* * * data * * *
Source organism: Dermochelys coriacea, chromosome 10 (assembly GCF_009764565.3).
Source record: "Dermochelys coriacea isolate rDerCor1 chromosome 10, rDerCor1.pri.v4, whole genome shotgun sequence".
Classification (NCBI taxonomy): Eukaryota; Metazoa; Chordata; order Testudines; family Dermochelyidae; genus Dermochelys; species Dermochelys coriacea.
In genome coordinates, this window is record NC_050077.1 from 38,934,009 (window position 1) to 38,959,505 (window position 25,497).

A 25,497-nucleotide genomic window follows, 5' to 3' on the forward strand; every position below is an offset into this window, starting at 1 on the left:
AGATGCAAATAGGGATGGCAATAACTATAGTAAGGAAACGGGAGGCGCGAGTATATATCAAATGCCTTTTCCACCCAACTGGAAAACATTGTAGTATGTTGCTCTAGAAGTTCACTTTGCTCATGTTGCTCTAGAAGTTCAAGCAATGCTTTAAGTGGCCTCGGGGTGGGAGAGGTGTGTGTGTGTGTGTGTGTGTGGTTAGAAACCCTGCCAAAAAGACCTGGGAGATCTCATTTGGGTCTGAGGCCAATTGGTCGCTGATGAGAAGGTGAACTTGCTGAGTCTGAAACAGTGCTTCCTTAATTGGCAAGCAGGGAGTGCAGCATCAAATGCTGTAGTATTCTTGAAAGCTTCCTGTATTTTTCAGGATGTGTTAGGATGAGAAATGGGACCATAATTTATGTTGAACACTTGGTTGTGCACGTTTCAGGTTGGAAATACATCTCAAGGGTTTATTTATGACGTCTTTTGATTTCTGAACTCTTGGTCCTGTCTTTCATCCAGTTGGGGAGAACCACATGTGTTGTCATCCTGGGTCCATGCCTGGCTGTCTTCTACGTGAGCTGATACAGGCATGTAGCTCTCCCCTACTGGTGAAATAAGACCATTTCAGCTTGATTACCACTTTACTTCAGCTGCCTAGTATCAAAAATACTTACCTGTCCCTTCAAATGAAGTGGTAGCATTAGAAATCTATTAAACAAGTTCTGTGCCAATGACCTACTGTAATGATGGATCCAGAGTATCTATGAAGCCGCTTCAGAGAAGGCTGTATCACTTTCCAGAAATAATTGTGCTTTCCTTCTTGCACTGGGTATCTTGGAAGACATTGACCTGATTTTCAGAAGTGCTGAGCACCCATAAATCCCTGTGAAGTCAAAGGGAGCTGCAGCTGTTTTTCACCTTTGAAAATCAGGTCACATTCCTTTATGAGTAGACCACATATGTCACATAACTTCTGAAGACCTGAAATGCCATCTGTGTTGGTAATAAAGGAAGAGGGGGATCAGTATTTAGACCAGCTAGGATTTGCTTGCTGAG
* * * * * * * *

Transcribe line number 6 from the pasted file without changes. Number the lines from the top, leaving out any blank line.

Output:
AGATGCAAATAGGGATGGCAATAACTATAGTAAGGAAACGGGAGGCGCGAGTATATATCAAATGCCTTTTCCACCCAACTGGAAAACATTGTAGTATGTTGCTCTAGAAGTTCACTTTGCTCATGTTGCTCTAGAAGTTCAAGCAATGCTTTAAGTGGCCTCGGGGTGGGAGAGGTGTGTGTGTGTGTGTGTGTGTGGTTAGAAACCCTGCCAAAAAGACCTGGGAGATCTCATTTGGGTCTGAGGCCAATTGGTCGCTGATGAGAAGGTGAACTTGCTGAGTCTGAAACAGTGCTTCCTTAATTGGCAAGCAGGGAGTGCAGCATCAAATGCTGTAGTATTCTTGAAAGCTTCCTGTATTTTTCAGGATGTGTTAGGATGAGAAATGGGACCATAATTTATGTTGAACACTTGGTTGTGCACGTTTCAGGTTGGAAATACATCTCAAGGGTTTATTTATGACGTCTTTTGATTTCTGAACTCTTGGTCCTGTCTTTCATCCAGTTGGGGAGAACCACATGTGTTGTCATCCTGGGTCCATGCCTGGCTGTCTTCTACGTGAGCTGATACAGGCATGTAGCTCTCCCCTACTGGTGAAATAAGACCATTTCAGCTTGATTACCACTTTACTTCAGCTGCCTAGTATCAAAAATACTTACCTGTCCCTTCAAATGAAGTGGTAGCATTAGAAATCTATTAAACAAGTTCTGTGCCAATGACCTACTGTAATGATGGATCCAGAGTATCTATGAAGCCGCTTCAGAGAAGGCTGTATCACTTTCCAGAAATAATTGTGCTTTCCTTCTTGCACTGGGTATCTTGGAAGACATTGACCTGATTTTCAGAAGTGCTGAGCACCCATAAATCCCTGTGAAGTCAAAGGGAGCTGCAGCTGTTTTTCACCTTTGAAAATCAGGTCACATTCCTTTATGAGTAGACCACATATGTCACATAACTTCTGAAGACCTGAAATGCCATCTGTGTTGGTAATAAAGGAAGAGGGGGATCAGTATTTAGACCAGCTAGGATTTGCTTGCTGAG